The peer-reviewed nutrition publications have all concluded that the "Blood Type Diet" has no basis in fact. Although each of the recommended "blood type" diets can be healthy, there is no evidence that people must choose a diet based on their blood type, nor that they must avoid certain healthy diets because of their blood type. Please see these studies from these reputable publications:

From the American Journal of Clinical Nutrition: http://ajcn.nutrition.org/content/98/1/99

From the National Institutes of Health: https://www.ncbi.nlm.nih.gov/pmc/articles/PMC3893150/

Izzy, if you'd like to consult with a nutrition professional, you might consider making an appointment with a Registered Dietitian. In the United States, you can find a local Registered Dietitian through this website: http://www.eatright.org . Just click on the "Find an Expert" button, located in the upper-right-hand portion of the webpage. On this website, if you wish, you can select a Registered Dietitian who specializes in vegetarian diets.
 

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Oryzatarian
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I resisted the urge to read this thread for a day just so I could see other people say the same as I knew I would:
No legitimate health authority recommends diets based on blood type, and you should be careful about advice gleaned in the super market ;)
actually the person at whole foods told me they were a nutritionist
In the united states the term nutritionist has no legal meaning, anyone can call themselves a nutritionist even if they dont know phosphorus from phylloquinone. I can call myself the king of the potato people, but I doubt I'll be revered as a noble monarch.
 

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I resisted the urge to read this thread for a day just so I could see other people say the same as I knew I would:
No legitimate health authority recommends diets based on blood type, and you should be careful about advice gleaned in the super market ;)In the united states the term nutritionist has no legal meaning, anyone can call themselves a nutritionist even if they dont know phosphorus from phylloquinone. I can call myself the king of the potato people, but I doubt I'll be revered as a noble monarch.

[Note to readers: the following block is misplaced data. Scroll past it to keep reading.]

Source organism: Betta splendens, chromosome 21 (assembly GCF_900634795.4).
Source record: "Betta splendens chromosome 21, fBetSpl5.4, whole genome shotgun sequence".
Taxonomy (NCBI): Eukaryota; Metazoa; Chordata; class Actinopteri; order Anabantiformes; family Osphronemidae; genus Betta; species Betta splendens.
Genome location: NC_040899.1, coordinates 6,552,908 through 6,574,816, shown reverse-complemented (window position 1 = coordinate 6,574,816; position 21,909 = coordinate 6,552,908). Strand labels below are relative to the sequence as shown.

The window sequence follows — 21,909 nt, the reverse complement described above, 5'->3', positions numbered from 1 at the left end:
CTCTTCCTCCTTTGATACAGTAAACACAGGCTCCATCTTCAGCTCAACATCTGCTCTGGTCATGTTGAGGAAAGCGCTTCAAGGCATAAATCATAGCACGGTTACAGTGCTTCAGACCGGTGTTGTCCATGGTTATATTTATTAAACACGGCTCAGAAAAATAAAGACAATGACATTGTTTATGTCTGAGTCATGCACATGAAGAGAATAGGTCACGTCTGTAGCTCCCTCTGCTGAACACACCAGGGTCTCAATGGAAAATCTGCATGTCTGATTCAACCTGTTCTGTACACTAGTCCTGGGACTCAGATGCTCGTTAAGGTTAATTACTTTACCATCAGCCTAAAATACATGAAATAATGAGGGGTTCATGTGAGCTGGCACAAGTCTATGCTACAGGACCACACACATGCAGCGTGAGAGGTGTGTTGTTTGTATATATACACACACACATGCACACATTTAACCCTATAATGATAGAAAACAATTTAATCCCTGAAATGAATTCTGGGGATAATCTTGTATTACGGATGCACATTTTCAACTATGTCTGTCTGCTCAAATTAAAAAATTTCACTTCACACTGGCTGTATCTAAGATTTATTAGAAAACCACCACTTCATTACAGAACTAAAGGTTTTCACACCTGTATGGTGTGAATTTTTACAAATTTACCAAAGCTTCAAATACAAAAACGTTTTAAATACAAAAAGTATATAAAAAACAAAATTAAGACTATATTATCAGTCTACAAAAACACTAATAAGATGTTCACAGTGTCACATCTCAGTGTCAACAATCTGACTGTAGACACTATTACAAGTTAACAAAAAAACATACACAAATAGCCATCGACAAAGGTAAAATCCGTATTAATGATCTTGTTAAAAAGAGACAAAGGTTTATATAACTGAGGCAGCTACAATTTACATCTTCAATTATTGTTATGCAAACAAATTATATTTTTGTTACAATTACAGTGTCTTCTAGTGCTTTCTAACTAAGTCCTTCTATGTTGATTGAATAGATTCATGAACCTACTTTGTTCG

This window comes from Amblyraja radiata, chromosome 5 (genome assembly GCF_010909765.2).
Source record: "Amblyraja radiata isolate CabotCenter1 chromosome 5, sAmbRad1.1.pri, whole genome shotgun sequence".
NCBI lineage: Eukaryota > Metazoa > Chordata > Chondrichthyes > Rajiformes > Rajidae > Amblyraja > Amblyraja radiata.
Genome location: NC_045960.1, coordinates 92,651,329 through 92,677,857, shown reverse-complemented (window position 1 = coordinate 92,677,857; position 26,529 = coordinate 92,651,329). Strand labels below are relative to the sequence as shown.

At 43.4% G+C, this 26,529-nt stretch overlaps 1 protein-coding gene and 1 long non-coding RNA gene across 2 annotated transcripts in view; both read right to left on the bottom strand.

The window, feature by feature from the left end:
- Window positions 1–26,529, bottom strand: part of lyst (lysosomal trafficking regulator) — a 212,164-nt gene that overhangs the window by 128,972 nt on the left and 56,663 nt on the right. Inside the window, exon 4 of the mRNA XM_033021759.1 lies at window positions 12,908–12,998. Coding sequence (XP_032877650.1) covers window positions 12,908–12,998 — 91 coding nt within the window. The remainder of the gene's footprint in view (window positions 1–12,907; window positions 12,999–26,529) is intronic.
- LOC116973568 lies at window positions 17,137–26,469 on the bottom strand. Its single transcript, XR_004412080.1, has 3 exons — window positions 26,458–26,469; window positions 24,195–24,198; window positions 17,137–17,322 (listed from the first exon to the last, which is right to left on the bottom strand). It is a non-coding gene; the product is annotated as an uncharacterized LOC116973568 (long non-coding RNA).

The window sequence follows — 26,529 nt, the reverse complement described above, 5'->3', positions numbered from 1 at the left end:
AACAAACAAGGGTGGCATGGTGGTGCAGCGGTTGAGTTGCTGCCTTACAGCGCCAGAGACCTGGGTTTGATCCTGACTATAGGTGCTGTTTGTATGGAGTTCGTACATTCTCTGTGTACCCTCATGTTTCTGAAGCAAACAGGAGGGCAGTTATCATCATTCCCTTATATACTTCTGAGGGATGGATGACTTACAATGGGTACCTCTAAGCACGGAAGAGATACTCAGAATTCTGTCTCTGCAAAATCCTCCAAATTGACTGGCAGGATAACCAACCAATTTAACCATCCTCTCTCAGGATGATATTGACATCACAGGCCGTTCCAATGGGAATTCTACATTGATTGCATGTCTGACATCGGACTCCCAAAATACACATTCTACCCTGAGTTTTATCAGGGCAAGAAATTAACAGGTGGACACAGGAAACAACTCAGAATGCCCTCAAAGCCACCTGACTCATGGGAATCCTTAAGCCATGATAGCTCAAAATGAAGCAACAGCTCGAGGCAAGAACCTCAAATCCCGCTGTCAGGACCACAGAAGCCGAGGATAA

I totally agree! A lot of "personal trainers" get a few months of training and a certificate and call themselves nutritionists. A certificate and a few months of classes holds little water when it comes to the complicated relationship between diet, health, and disease. A registered dietician requires at least a bachelors degree and often a masters. And as someone who works in the medical profession, I can assure you that no properly trained dietician (or any doctor who isn't a quack) is going to agree with the blood type diet.
 

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Beanitarian
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David3 beat me to it--I've recently learned the term "nutritionist" is not very regulated and is being used by many charlatans.

If you're interested in pseudoscientific nutrition and humor, I highly recommend joining a Facebook group called Banned by Food Babe. You will learn a wealth of info. Food Babe is a computer science major who gives medical and nutrition advice to the scientifically illiterate masses. She's very popular and very dangerous in her misinformation. She also has quite the "interesting" behaviors.
 

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Not such a Beginner ;)
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I resisted the urge to read this thread for a day just so I could see other people say the same as I knew I would:
No legitimate health authority recommends diets based on blood type, and you should be careful about advice gleaned in the super market ;)In the united states the term nutritionist has no legal meaning, anyone can call themselves a nutritionist even if they dont know phosphorus from phylloquinone. I can call myself the king of the potato people, but I doubt I'll be revered as a noble monarch.
All about taters for your subjects:

http://m.huffpost.com/us/entry/1105586